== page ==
The abundance of colleges and universities in America can lead to high school students feeling dazed in their search to solidify a list of colleges they are going to apply to.
Here’s a list of factors that can help you prioritize what you should consider in your college search.
I’d argue that the most important aspect to look at is how the specific subject area you are interested in studying differs between schools. If you know what you want to study in college, you should find what schools the programs that are best for what you are interested in.
The best programs often come with the lowest acceptance rates. The greatest student who ever lived still needed a few safety schools, schools from which they could bank on receiving letters of acceptance. Selectivity is a factor of your college list that needs to be balanced. Everyone should have a few safety schools in addition to any selective school to which they are planning on applying. However, remember that you should only apply to schools at which you would be happy, so make sure you would happily go to your safeties; you may end up studying at one of them.
The location of schools may be a factor you care about. You will, ideally, be spending four years at the school of your choice. Some important questions pertain to location include: Do you want to be near or far from your immediate family? Do you want to be near relatives? Do you want to be in a bustling urban city or a tranquil suburban paradise? Are you looking in other countries? Are you fond of the weather? Do you simply like the area a school is located in? Or is location irrelevant to you?
Does the image of a football stadium filled to the brim with thousands of students cheering for their team appeal to you? If so, perhaps you would like to attend to a large university. Would you prefer a smaller, more intimate student body where everybody knows everybody? Perhaps a smaller college would work best for you. Or, maybe you would like the best of both worlds by attending a medium sized college.
5. The Presence of Faith
Some students may be interested in attending faith-based or religiously affiliated colleges. If so, research should be done to see which schools are faith-based, which religion or denomination they are affiliated with, and how connected to the faith the school is in practice. Depending on their interests, an individual student will have a different approach to this than other students will.
Obviously, cost is a big factor. The current trend is that colleges and universities keep becoming less and less affordable. That’s why I recommend having at least one “financial safety,” or one school--most likely, a state school--that you would be happy going to and is more affordable than the typical private or costly-public institution, just in case push comes to shove and you can’t afford any other school you get into, and the loans it would require to go to those less affordable schools would be too costly to agree to take out.
Is the guarantee of housing for all four years important to you? Do you prefer coed or single sex housing? Are you looking for a healthy fraternity or sorority housing environment? Do you require any special accommodations? What is the radius around the school in which you can be a commuter student? These are all questions you’ll have to find the answers for at each institution you are considering.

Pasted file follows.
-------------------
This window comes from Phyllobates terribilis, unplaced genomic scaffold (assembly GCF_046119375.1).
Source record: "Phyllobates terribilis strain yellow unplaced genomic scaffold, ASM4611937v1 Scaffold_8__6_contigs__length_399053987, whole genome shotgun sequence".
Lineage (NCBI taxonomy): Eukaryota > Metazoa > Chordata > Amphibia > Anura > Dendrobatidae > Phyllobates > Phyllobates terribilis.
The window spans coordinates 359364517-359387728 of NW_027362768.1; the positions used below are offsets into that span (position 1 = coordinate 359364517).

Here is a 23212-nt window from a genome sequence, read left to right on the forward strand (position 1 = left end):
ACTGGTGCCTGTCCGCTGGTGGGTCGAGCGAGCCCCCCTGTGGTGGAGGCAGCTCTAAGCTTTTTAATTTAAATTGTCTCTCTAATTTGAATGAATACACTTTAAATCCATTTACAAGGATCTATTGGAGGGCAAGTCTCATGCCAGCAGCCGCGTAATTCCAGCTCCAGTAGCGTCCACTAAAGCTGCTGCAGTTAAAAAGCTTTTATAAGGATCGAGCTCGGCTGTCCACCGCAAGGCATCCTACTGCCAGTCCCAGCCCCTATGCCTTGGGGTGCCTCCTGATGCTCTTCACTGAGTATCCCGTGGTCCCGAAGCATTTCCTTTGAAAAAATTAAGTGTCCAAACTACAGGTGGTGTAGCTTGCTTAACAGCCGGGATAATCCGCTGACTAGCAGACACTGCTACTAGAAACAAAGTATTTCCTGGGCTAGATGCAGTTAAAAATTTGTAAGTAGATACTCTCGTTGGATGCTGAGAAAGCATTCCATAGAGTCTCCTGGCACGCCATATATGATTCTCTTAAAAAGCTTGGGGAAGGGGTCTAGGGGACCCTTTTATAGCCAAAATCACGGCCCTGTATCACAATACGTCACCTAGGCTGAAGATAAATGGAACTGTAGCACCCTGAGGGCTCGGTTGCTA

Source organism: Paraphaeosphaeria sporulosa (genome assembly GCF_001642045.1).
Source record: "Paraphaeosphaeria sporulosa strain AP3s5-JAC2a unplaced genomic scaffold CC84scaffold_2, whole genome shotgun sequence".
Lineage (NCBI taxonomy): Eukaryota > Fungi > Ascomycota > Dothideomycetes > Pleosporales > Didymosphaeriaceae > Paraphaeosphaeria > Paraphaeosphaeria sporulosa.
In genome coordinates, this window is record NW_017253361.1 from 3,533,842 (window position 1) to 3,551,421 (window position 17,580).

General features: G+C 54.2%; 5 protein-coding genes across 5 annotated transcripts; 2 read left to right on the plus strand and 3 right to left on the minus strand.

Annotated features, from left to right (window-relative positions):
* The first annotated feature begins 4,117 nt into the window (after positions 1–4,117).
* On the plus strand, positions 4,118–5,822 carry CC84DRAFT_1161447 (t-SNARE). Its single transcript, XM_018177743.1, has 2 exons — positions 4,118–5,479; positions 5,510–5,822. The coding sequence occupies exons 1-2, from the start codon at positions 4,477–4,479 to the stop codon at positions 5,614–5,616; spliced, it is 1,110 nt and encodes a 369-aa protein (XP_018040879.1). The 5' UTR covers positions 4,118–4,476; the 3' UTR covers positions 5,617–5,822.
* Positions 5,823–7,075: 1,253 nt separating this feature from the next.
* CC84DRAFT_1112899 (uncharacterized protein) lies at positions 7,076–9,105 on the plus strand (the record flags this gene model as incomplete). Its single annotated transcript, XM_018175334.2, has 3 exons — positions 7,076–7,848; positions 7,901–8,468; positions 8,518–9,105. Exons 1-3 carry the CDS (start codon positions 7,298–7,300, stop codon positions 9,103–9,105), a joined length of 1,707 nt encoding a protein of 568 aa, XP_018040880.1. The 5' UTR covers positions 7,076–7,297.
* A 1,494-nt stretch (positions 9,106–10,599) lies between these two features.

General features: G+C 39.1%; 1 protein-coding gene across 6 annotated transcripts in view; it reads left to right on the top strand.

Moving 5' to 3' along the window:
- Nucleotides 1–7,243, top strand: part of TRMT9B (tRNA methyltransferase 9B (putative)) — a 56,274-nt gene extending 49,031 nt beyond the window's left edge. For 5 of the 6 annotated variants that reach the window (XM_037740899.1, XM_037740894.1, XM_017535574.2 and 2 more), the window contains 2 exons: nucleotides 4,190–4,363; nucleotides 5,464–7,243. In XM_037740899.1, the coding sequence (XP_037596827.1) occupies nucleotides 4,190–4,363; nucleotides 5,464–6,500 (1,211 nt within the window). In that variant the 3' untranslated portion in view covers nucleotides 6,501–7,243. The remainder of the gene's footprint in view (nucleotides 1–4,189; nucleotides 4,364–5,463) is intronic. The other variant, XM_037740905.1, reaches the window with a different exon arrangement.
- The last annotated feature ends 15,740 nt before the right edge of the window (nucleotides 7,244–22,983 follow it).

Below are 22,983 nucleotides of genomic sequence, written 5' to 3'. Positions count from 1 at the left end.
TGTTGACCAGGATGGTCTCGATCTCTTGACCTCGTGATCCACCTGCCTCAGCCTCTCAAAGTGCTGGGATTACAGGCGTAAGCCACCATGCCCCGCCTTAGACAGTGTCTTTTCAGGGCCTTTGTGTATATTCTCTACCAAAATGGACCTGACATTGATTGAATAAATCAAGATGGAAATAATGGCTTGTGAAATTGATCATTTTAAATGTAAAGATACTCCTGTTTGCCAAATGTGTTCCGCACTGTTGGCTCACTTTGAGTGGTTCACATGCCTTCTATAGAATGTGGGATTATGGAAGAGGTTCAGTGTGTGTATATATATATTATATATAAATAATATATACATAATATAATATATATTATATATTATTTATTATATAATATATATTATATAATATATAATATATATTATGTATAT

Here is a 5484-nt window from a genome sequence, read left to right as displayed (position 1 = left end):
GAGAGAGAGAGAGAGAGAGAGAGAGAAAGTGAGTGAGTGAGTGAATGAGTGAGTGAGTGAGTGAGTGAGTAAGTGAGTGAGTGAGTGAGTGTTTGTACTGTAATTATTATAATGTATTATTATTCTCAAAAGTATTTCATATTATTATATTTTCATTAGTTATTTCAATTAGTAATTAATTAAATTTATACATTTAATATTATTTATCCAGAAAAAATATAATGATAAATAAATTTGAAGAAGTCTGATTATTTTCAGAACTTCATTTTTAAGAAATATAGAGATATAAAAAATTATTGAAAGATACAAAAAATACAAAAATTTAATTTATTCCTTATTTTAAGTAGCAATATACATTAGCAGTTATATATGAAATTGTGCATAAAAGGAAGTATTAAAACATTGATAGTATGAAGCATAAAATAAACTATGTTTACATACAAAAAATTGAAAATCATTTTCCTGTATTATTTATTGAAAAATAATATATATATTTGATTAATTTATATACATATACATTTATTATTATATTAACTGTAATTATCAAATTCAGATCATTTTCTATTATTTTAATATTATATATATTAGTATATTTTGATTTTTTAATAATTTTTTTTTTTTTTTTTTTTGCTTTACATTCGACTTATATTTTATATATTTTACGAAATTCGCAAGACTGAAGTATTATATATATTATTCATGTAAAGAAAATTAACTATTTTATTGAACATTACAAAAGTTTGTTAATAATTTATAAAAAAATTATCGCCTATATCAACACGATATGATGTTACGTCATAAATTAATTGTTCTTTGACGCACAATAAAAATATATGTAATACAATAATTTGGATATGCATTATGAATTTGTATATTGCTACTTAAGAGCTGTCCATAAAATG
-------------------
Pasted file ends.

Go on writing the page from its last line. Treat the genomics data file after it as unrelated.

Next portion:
Each college or university has different policies when it comes to housing and considering you may be living in college-run housing for four years, you’ll want to make sure you know the policy each school has before applying to it.
My advice is to simply find the housing departmental site for each college and university you are considering; most of the time, they do a great job at making the answers to these questions and more easily accessible and understandable. Don’t feel afraid to write an email to the admissions team asking about housing either! They can answer all your questions or point you in the direction of someone who can.
Any sports fans reading this? Are you interested in playing sports at the college or university you end up attending? If so, you should investigate the quality of sports-life on campus and what sports are offered, both at the professional level or the intramural level, depending on your interest.
What activities are you interested in pursuing? Schools differ in the amount and variety of extracurricular activities offered on campus. Perhaps you are interested in choral groups, dance teams, mock trial, debate teams, ukulele club, poker club, band, or journalism? No matter what activity you’re specifically interested in, make sure that your school offers it!
10. AP/IB Credits
Have you spent a lot of money and effort taking AP/IB courses and exams? Then, I’m sure you’d want to get the most bang for your buck (and effort). That is why you should investigate schools’ policies on how many AP or IB credits they will each accept. Transferring enough in can drastically decrease the number of semesters you spend in college, thus decreasing the amount of money you have to spend.
So, I know those are a lot of things to keep in mind when looking for schools to which to apply. You could probably think of a dozen more, too. Nevertheless, and I am sure you have heard this before, but try to keep calm. It’s a stressful process--one I’m thankfully nearing the end of as a senior--but it is a process, nonetheless. You can’t know right now for certain where you’ll end up or what schools will be the best for you. There is no single perfect school for anybody. Instead, there are many colleges that each of us are great fits for. The best part is, you only have to get into one of those schools--although getting into multiple sure is nice, it’s not necessary. We’re all going through the process together.